Louise Turpin is located in a courtroom during a sentencing hearing Friday, April 19, 2019, in Riverside, California. Turpin and her husband, David, who pleaded guilty to years of torture and abuse of 12 of their 13 children have been sentenced to life in prison with the possibility of parole after 25 years. (Lester/The Orange County Register via AP, Pool)
RIVERSIDE, California. – A Southern California couple who pleaded guilty to locking up and abusing 12 of their 13 children for years, as well as a number of the victims, their first public comments Friday during an emotion charged hearing where the parents were sentenced to 25 years to life in prison.
Louise Turpin, was crying and said that she hoped to hug her children again one day. Her husband, David Turpin, was overcome by emotion when he tried to read his statement just after the oldest two of the couple’s 13 children, also in tears, described the impact of the abuse.
The children, ranging from 3 to 30 years, not in public recognized. Here are excerpts of their statements and the judge:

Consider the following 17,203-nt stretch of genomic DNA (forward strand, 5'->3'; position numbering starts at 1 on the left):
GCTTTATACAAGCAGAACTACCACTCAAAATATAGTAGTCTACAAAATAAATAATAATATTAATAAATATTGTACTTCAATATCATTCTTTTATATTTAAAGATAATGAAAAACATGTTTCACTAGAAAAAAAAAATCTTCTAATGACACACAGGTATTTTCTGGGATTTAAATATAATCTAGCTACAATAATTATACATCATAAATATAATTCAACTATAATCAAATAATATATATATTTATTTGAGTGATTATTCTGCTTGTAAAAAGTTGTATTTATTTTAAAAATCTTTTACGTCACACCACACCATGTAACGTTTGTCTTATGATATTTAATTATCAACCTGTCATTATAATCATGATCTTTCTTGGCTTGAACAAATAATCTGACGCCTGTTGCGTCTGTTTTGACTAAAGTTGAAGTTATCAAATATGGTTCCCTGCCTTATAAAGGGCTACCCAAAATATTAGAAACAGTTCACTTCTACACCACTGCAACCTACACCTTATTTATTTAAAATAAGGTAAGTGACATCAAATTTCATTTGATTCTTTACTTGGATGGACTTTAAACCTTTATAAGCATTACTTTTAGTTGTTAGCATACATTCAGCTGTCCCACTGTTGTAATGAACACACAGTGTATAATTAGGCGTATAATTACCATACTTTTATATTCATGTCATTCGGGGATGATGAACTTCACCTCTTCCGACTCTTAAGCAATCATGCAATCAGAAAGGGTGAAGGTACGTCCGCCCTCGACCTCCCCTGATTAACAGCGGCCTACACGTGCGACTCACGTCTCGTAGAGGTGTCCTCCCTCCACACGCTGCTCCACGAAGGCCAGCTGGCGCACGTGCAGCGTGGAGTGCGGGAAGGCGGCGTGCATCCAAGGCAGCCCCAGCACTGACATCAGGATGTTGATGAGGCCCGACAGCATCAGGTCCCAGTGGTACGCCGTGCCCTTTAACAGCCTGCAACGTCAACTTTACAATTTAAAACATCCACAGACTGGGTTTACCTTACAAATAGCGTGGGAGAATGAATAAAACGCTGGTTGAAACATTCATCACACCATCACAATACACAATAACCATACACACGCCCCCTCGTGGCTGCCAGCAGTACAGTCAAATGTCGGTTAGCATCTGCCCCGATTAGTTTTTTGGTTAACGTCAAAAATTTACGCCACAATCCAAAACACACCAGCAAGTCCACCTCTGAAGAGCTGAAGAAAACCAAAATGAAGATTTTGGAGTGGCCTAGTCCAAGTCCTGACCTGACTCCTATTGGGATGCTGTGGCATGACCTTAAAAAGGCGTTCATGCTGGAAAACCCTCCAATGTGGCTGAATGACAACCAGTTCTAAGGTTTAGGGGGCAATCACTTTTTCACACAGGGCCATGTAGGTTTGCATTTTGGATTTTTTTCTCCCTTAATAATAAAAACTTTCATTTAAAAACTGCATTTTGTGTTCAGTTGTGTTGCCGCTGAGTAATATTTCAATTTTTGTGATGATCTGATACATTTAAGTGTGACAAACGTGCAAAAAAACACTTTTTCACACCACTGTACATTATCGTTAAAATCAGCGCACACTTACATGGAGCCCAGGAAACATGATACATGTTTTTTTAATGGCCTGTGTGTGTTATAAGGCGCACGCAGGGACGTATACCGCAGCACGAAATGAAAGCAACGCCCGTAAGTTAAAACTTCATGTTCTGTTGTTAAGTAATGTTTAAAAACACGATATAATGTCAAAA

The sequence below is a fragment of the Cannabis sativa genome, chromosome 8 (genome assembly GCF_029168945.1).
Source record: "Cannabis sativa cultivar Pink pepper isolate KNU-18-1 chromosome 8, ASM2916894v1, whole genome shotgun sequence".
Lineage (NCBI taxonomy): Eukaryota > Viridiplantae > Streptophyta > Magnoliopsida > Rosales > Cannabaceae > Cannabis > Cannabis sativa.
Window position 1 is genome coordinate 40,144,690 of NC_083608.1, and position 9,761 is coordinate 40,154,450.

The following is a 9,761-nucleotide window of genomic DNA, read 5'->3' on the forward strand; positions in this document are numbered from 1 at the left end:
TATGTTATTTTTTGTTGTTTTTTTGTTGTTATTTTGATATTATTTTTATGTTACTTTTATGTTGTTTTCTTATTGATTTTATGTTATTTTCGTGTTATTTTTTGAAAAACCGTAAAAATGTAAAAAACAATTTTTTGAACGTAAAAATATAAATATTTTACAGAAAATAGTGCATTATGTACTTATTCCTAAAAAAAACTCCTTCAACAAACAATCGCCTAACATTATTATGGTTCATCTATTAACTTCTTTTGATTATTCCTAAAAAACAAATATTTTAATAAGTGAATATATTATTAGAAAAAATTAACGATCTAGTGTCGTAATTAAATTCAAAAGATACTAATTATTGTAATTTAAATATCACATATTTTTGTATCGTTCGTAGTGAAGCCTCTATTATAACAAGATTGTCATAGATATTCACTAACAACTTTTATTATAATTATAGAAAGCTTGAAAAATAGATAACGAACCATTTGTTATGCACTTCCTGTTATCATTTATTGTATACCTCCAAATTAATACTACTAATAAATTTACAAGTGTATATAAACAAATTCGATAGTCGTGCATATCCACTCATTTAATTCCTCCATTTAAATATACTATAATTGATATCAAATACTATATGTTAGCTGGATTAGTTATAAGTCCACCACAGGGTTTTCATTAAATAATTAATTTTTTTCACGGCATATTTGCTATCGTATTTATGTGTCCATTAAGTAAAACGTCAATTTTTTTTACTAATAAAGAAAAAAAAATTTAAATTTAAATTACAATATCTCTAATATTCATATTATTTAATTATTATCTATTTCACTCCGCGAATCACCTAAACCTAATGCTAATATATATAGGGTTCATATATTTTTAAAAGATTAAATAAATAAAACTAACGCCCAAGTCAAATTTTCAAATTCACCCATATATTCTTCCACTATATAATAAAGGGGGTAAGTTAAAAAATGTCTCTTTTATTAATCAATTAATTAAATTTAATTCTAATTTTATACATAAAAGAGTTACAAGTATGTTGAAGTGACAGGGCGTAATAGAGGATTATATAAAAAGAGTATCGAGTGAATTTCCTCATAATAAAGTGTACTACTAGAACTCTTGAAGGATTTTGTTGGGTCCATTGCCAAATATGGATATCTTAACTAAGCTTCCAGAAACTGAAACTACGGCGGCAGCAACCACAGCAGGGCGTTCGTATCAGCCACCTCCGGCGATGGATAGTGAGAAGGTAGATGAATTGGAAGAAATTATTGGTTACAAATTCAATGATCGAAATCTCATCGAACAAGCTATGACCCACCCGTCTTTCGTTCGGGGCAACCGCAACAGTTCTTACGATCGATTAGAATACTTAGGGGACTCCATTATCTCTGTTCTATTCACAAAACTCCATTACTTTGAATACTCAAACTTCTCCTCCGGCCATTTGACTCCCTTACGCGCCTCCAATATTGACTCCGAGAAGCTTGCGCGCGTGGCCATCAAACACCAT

Jane Doe 4, age 30:
“My parents have my whole life from me, but now I’m my life back. I’m in college now and living independently.
“I believe that everything happens for a reason. Life is bad, but it made me strong. I fought to be the person that I am. I saw my father and my mother. They almost changed me, but I realized what happened. I immediately did what I could to not be like them.
“I am a fighter, I’m strong and I’m shooting through life like a rocket.”
John Doe 2, 27 years:
“Sometimes I still have nightmares of the things that have happened, such as my brothers and sisters to the chain or beaten. But that is the past and this is now. I love my parents, and have forgiven them for many of the things that they did to us.
“Since January, I have learned so much and very independent. In June last year I learned how to ride a bike, and since then I’m addicted and drive anywhere, like to school, to the store, or sometimes I just go on long rides, because I enjoy it so much.